Perle Systems Case Study
Boosting application performance
for on line supermarket retail chain
One of the UK’s most successful companies for Internet shopping is Tesco.
When the market-leading supermarket needed to replace the 280 servers used to run this service, it faced a tight deadline and a challenge to save money by maintaining legacy label printers. Thanks to the Perle low-profile UltraPort 4 port serial card, Tesco has retained its legacy printers, upgraded to new servers, and avoided extra costs.
Tesco is one of the worlds leading retailers with 2,318 stores and 367,000 people. Tesco Home Shopping, the Internet home shopping service, was launched in 1995 and later became Tesco.com. Internet sales are now around three quarters of a billion pounds.
The Picking Control System for the home shopping business is a bespoke application that used to run on 280 in-store Fujitsu servers under Microsoft Windows NT. The application not only downloads a picking list to PDAs for shelf pickers but also prints customer box labels on 600 Epson printers. Four Epson label printers were connected to each Fujitsu server via a legacy Perle serial card. The total system prints over 100,000 labels each day and was feeling the strain.
“The success of Tesco.com means every bit of the system has to work to its full capacity” said Technical Consultant Rob Langley.
When the Microsoft Windows 2003 operating system became available, Tesco spotted an opportunity to upgrade to Microsoft .NET technologies for easier application integration. Tesco also wanted newer, more powerful, Compaq servers but this raised a problem. The Perle serial cards installed in the old Fujitsu servers - in use for up to ten years - could not be moved over to the new Compaq servers. The Compaq systems needed smaller low-profile, new generation 3.3 volt serial cards.
Tesco’s investigated 3 possible solutions:
- Purchase 600 new network based IP printers. This was a very expensive option that was quickly ruled out.
- Purchase an alternative serial card from
another Serial Card manufacturer. Investigation
into this solution uncovered the problem that the card did
not support the current Epson printers using Tesco’s
standard network cabling. “In order to get the right
handshaking to the printers, we had to use RJ48 connectors
on 10 core cable. However, in-store cabling was standard
RJ45 8 core (CAT5) cable,” said Langley. The stores
would have needed extensive re-cabling
- Two months before the planned Compaq server rollout, Perle’s new low-profile UltraPort 4 universal 3.3v/5v serial card became available. This very flexible solution for serial connections supported the right printer pin-outs, instantly solving the cabling problems.
“The new Perle solution was ideal, as it appeared to be the only card on the market that worked with our existing Epson LM-60 printers on our cabling,” said Langley.
The work to install 280 new servers then got underway. In a project of this size, it was important to automate as much of the software installation work as possible. For example, the operating system, applications, and devices would be pre-configured centrally, then the new server delivered to the appropriate store and a fi nal short confi guration made. Many such tasks are handled by Windows scripting, needing very limited operator input.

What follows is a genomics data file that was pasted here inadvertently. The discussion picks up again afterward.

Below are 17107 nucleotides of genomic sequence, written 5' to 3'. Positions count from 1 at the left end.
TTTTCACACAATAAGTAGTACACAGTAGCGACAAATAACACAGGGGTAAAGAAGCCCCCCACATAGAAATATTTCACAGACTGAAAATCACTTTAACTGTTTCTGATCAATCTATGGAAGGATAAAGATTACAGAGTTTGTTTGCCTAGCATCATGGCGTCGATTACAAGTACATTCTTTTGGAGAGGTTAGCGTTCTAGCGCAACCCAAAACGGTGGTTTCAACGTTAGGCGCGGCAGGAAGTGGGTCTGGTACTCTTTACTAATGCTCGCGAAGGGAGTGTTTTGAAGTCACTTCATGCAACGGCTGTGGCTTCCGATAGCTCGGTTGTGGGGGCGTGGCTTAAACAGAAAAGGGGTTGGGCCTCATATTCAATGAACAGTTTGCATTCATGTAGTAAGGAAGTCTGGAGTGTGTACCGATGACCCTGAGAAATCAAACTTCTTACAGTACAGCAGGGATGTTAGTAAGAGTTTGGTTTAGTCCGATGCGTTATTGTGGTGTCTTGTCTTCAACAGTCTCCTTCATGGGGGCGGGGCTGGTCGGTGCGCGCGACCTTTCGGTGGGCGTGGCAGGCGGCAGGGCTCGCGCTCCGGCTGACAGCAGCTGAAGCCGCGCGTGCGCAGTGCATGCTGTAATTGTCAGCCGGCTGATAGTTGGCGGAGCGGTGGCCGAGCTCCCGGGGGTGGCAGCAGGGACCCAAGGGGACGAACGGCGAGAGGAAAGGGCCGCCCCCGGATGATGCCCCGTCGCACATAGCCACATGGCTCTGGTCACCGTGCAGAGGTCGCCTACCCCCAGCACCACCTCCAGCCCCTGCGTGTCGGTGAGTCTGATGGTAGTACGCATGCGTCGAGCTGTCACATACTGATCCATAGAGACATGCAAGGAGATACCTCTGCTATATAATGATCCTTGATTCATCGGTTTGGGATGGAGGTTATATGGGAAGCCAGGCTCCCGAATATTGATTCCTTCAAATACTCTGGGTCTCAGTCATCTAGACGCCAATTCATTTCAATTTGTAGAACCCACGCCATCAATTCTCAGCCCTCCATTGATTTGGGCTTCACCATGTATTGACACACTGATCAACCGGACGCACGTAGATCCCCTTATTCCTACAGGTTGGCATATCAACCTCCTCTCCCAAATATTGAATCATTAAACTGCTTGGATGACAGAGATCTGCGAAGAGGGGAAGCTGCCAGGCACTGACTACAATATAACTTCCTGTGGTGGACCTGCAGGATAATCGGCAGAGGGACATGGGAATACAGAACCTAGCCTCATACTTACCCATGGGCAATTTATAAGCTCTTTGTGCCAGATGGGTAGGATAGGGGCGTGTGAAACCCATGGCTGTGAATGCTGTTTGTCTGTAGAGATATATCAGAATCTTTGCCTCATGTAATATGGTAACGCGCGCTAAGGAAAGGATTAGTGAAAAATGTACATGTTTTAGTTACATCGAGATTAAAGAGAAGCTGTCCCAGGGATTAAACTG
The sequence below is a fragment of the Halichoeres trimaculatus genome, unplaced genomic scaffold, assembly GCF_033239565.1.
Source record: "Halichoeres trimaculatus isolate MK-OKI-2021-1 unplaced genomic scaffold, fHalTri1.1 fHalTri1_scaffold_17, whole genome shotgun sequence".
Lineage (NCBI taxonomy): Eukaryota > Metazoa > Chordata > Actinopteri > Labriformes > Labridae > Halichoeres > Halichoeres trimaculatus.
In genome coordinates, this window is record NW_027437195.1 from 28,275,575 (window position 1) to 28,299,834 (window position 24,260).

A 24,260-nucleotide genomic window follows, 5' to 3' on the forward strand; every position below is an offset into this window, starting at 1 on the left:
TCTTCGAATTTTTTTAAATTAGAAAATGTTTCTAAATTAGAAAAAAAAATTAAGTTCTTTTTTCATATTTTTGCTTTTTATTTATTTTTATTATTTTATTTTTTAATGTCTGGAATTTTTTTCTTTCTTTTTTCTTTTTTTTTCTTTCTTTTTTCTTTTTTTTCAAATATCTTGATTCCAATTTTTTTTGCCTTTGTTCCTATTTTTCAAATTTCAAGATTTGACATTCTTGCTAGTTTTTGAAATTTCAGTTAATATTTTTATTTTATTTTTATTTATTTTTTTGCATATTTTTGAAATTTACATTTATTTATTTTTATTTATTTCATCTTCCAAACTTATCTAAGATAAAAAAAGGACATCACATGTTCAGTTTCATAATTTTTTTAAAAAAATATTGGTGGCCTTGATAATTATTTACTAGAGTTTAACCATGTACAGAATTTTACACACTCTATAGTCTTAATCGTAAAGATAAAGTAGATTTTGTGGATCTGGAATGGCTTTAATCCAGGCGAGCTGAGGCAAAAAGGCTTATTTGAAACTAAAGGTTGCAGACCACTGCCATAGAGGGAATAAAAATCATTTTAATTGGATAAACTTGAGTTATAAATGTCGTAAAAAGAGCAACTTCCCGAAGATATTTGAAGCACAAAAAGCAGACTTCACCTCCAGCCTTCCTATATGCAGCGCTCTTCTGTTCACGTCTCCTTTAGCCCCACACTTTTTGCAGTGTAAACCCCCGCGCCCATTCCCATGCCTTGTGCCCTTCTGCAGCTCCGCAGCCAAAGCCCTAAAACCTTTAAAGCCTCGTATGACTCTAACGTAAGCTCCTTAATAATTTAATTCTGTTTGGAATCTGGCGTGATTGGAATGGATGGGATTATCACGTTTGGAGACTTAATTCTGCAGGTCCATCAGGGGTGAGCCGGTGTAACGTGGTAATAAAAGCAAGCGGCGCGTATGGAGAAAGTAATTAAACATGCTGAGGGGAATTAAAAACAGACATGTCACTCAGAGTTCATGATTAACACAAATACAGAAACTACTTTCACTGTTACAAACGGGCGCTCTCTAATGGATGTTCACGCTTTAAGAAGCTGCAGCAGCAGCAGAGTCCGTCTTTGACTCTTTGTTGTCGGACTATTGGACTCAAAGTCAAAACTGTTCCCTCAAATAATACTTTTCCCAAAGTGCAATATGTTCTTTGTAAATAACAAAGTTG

Tesco’s contacted Perle to discuss complex technical issues with regard to the scripting techniques used. Langley says that Perle’s technical support staff responded quickly and went the “extra mile” against tight project deadlines. Working closely together, Perle enhanced the driver for the UltraPort Serial Cards and tested it to support Windows unattended scripts.
“Perle’s pre-sales support was second to none, I cannot over estimate the help they gave us when we were in a difficult situation with very short timescales,” said Langley.
With the last technical hurdle overcome, Microsoft Windows NT 4, a Perle low-profile UltraPort 4 serial card and the current Picking Control System were installed onto the new more powerful Compaq/HP NT4 servers. The server rollout into all 280 stores was completed in August 2004. Software agents in the servers alert Tesco technical support staff to any hardware problems. Operating system and application software updates, including any for the Perle UltraPort Serial Cards, are managed and delivered remotely. The next step for Tesco involves upgrading the servers to the Windows 2003 operating system and new .NET business applications developed.
The new servers have worked well, giving the application software a much needed performance boost and an opportunity for regular business updates. The Perle UltraPort Serial Cards - backed by a lifetime warranty and free software updates - are also proving versatile and reliable. Tesco believes that the new hardware now has suffi cient power to cope with several years of increased usage and software enhancements. But the only work necessary so far has been to install some faster Epson printers to cope with higher label printing volumes. With the help of Perle technology, Tesco’s home shopping business continues to forge ahead.